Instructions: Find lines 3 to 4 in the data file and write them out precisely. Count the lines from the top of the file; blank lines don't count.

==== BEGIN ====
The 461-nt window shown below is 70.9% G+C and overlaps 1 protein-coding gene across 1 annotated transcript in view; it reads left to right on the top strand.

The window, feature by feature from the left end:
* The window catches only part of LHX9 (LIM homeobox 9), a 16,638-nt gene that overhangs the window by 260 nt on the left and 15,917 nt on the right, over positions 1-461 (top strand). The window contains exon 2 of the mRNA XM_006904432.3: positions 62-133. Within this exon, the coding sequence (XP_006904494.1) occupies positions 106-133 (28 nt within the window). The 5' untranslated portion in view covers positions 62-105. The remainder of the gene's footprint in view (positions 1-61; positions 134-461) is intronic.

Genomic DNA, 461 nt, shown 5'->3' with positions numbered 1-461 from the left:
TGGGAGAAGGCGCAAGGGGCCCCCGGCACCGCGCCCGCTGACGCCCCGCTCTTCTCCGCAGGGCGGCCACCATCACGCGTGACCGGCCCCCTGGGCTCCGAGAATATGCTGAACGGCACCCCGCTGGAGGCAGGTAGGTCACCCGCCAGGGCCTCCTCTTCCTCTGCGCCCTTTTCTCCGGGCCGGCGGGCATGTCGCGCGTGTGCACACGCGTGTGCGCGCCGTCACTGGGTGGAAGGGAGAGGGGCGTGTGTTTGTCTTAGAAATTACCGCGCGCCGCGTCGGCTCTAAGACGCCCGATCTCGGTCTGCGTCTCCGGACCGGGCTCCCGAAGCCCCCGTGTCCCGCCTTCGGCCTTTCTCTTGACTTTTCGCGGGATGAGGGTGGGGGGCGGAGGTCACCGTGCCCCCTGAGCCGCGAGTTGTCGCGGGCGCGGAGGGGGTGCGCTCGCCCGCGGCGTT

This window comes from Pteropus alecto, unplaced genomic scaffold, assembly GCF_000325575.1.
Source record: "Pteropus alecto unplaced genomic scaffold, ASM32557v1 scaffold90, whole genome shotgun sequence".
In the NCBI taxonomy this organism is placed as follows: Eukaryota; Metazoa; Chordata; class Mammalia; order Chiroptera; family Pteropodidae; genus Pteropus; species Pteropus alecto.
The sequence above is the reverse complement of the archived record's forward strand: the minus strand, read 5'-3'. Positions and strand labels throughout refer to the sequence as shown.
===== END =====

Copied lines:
* The window catches only part of LHX9 (LIM homeobox 9), a 16,638-nt gene that overhangs the window by 260 nt on the left and 15,917 nt on the right, over positions 1-461 (top strand). The window contains exon 2 of the mRNA XM_006904432.3: positions 62-133. Within this exon, the coding sequence (XP_006904494.1) occupies positions 106-133 (28 nt within the window). The 5' untranslated portion in view covers positions 62-105. The remainder of the gene's footprint in view (positions 1-61; positions 134-461) is intronic.

Genomic DNA, 461 nt, shown 5'->3' with positions numbered 1-461 from the left: